7. Executions Deliver Reasonable Retribution Pat Buchanan Reprint of "Death Penalty Is Act of Retribution, Not Revenge," Conservative Chronicle, February 18, 1998.
8. Executions Do Not Deliver Reasonable Retribution Marvin E. Wolfgang Excerpt from "We Do Not Deserve to Kill," Crime and Delinquency, January 1989.
Chapter 3: Is the Death Penalty an Effective Deterrent? 1. The Death Penalty Deters Crime Jay Johansen Reprint of "Does Capital Punishment Deter Crime?," March 29, 1998.
2. The Death Penalty Does Not Deter Crime Christine Notis and Edward Hunter Part I: Reprint (minus endnotes) of "Is the Death Penalty an Effective Deterrent?," 1997. Part II: "Experts Agree: Death Penalty Not a Deterrent to Violent Crime", January 15, 1997.
3. The Death Penalty Increases the Violent Crime Rate Paul H. Rosenberg Reprint of "Bush, Gore Both Wrong on Death Penalty Deterrence." 18 October 1999.
4. Executions Deter Felony Murders William Tucker[disambiguation needed] Reprint of "The Chair Deters," National Review, July 17, 2000.
5. A High Conviction Rate Is a Stronger Deterrent Than the Death Penalty Steven E. Landsburg Reprint of "Does Crime Pay? Yes, for Those Who Don't Wince at the Small Chance of a Big Punishment," Slate, December 8, 1999.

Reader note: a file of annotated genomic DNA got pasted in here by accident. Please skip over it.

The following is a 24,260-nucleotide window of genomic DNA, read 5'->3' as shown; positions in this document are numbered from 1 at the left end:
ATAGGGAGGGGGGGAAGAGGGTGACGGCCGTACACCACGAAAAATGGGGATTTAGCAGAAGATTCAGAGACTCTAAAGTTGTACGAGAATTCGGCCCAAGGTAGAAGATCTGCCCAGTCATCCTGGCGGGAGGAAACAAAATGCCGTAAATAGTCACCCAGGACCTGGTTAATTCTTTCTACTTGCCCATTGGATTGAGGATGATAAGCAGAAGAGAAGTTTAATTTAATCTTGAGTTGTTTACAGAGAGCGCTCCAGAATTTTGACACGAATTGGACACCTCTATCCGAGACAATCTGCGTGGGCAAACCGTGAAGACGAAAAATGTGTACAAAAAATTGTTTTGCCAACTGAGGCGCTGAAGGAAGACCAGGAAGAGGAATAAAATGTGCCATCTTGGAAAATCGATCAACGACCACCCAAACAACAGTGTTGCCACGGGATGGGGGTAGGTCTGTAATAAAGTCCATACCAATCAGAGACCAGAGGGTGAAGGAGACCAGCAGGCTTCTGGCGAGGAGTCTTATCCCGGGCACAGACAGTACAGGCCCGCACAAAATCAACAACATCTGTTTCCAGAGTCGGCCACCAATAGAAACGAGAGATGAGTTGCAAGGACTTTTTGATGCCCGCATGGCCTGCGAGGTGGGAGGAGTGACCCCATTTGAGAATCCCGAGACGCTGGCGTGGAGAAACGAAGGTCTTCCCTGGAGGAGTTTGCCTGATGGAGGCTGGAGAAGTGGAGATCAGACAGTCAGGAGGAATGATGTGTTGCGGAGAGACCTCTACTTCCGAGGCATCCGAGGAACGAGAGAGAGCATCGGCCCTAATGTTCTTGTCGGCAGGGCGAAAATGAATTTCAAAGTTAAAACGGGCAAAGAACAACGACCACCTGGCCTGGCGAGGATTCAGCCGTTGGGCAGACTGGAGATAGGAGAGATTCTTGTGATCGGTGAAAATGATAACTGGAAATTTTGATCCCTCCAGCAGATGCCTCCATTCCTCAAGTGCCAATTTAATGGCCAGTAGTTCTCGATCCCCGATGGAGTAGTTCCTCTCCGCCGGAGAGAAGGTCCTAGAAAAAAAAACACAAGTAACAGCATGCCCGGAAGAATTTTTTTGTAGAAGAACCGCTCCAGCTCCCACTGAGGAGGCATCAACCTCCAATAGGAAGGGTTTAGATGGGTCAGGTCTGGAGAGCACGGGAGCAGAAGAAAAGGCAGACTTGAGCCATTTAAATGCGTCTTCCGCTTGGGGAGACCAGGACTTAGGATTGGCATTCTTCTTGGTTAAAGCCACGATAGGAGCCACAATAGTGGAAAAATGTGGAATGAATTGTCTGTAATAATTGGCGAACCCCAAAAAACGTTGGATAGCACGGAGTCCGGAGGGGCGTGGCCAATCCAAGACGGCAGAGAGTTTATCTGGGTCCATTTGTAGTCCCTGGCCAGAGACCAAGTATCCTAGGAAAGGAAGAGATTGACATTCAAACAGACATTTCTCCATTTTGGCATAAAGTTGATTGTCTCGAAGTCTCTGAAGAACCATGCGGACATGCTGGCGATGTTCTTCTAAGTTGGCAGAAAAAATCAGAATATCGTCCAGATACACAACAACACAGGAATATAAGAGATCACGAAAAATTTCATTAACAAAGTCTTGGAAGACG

Chapter 4: Is the Death Penalty Applied Fairly? 1. Wrongful Executions are Unlikely Eugene H. Methvin Reprint of "Death Penalty Is Fairer Than Ever," Wall Street Journal, May 10, 2000.
2. Wrongful Executions are Likely Clarence Page and Richard Cohen Part I: From "'System Works'? Whose System?," Liberal Opinion Week, February 22, 1999. Part II: "The Vain Search for Deadly Accuracy," The Washington Post, April 20, 2000.
3. DNA Evidence Reveals the Fallibility of Death Penalty Trials Washington Post National Weekly Edition Reprint of "Another DNA Exoneration," editorial, The Washington Post, January 25, 2001.
4. DNA Evidence Will Increase Public Confidence in Death Penalty Trails Gregg Easterbrook Excerpt from "The Myth of Fingerprints: DNA and the End of Innocence," The New Republic, July 31, 2000.
5. The Death Penalty Is Discriminatory Mark Costanzo and Friends Committee on National Legislation Part I: Reprint of "How Murderers Can Avoid the Executioner," The San Diego Union-Tribune, January 14, 1998. Part II: "The Death Penalty: Is It Arbitrary, Capricious, and Racially Skewed?," editorial in FCNL Washington Newsletter, June 20, 2000.
6. The Death Penalty Is Not Discriminatory Dudley Sharp Reprint of "The Death Penalty in Black and White," June 24, 1999.
7. The Retarded Should Not Receive the Death Penalty Rodney Ellis and Joseph Fiorenza Reprint of "Criminal to Be Executing Mentally Retarded Inmates," Houston Chronicle, May 3, 1999.
8. The Retarded Should Not Be Exempt From the Death Penalty Cathleen C. Herasimchuk Reprint of "Keep Inmates' IQs Out of Death Penalty Decisions," Houston Chronicle, May 21, 1999.
For Further Discussion
Organizations to Contact
Bibliography of Books
Index

External links[edit]